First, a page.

There are no strict measurements for this luscious compote once you've cooked the quinces. I usually cook 4 - 6 quinces and then make a translucent ruby jelly with the syrup. They can be eaten whole, served with thick cream or yoghurt, or used to make a quince crumble.
The beauty of the compote is that it can be served for breakfast, brunch or dessert - or even as a snack. If you make the jelly (recipe below), drizzle a little of it through the compote.
As The New York Times cooking column pointed out this week: "It’s affirming to know your food. It’s affirming to cook for yourself. Try to do it as much as you can."
- Prep Time : 2h 00 min
- Cook Time : 4 minutes
- Yield : 4
Rub skins of quinces with a tea towel and wash well. Place in a pot where they'll fit snugly, cover with water and add the sugar, star anise and cinnamon stick. Bring to the boil, turn down heat and simmer until soft - this will take up to 2 hours.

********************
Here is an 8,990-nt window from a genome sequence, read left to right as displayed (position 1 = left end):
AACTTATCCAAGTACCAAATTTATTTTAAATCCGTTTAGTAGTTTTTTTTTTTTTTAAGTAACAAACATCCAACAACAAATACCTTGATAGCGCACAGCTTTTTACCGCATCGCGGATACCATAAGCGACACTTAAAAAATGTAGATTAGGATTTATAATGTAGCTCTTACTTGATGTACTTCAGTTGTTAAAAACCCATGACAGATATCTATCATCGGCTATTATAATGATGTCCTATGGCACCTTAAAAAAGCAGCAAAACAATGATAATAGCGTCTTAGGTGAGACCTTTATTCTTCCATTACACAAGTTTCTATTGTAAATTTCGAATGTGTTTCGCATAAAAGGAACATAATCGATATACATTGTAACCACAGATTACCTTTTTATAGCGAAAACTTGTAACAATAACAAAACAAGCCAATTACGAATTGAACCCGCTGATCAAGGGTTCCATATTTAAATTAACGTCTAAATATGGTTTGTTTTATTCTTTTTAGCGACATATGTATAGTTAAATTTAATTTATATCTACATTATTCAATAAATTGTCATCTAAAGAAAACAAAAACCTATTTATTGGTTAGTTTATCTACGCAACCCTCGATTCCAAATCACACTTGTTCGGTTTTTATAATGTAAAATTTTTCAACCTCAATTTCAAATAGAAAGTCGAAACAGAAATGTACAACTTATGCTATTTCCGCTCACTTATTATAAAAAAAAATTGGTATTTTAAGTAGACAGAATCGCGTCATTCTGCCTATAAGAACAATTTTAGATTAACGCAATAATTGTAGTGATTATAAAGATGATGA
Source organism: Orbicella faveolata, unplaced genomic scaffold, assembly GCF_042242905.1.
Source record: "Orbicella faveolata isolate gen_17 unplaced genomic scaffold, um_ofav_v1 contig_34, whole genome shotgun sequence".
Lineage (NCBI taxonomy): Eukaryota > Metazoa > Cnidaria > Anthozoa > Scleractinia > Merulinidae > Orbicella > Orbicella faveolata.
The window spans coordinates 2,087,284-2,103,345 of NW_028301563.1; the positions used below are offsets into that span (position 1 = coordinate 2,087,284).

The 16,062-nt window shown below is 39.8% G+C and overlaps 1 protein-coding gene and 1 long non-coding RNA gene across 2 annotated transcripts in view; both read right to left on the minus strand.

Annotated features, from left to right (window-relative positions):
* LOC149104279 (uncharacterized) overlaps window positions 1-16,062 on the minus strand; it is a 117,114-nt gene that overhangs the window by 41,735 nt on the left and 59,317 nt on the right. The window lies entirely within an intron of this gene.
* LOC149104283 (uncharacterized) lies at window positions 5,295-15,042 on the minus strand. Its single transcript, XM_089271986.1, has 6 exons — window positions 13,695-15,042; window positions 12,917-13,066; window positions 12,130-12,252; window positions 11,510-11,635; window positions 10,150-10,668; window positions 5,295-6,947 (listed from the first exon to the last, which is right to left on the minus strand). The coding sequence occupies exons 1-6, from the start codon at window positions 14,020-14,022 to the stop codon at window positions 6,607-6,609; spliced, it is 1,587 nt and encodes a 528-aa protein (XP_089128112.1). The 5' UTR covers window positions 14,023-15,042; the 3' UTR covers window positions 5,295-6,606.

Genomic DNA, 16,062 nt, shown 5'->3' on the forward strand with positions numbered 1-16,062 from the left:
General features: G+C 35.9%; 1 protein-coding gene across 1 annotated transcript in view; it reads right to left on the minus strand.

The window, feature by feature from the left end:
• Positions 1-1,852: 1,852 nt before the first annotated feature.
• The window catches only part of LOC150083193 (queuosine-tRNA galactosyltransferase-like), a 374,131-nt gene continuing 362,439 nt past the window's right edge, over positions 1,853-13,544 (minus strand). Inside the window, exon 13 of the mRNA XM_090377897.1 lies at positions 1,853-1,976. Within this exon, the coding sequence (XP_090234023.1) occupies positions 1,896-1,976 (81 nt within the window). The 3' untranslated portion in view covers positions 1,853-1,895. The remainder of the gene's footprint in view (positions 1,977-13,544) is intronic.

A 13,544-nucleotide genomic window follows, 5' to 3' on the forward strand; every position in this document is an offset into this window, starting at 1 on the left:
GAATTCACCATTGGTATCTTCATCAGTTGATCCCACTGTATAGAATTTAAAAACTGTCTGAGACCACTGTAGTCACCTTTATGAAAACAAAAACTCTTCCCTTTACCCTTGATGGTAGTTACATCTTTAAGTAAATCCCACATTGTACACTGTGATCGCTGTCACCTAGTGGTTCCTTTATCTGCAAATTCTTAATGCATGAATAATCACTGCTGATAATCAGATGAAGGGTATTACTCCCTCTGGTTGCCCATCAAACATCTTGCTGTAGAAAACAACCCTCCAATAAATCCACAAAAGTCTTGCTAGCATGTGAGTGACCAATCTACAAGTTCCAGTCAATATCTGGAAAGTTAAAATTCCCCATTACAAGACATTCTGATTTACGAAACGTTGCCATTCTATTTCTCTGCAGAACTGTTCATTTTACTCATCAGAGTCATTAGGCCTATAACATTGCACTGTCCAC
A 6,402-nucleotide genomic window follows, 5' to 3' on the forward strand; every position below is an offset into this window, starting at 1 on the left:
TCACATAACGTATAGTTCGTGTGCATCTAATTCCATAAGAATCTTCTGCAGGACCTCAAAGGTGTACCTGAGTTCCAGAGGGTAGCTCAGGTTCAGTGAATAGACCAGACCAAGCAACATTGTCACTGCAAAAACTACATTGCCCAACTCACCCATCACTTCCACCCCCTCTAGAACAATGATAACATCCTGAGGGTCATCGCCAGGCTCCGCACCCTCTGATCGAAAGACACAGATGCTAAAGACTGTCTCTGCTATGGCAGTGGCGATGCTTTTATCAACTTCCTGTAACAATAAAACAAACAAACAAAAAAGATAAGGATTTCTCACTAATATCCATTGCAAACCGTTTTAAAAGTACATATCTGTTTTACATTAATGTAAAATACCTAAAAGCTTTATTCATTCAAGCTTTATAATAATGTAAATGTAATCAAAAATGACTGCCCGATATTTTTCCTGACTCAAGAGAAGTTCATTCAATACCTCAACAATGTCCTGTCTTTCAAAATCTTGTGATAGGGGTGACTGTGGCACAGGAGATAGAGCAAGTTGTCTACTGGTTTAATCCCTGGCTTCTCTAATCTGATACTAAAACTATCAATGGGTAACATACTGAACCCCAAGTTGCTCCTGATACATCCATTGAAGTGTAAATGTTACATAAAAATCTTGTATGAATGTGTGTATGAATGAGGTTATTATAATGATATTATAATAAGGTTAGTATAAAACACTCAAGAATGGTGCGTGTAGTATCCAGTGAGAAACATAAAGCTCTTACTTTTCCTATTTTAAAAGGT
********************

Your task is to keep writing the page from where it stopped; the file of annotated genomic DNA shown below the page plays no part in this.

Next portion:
Remove quinces and leave to cool. Halve, quarter and peel the quinces and remove seeds. Slice the quarters into crescent moon shapes.
Place a a few pieces of the crescent-shaped quinces in the base of 4 glasses, top with with yoghurt, granola, a few raspberries and nuts or your choice. Continue with layers until you reach three-quarters of the way up the glass, finishing with a sprinkle of nuts.
For the Quince Jelly: Bring the syrup back to the boil and add the juice of 1 - 2 lemons. Boil rapidly until syrup turns a ruby pink colour - use a simmer pad to prevent burning. Test for setting by putting a small amount on a saucer which has been in the freezer - the syrup should crinkle when you run the spoon through it.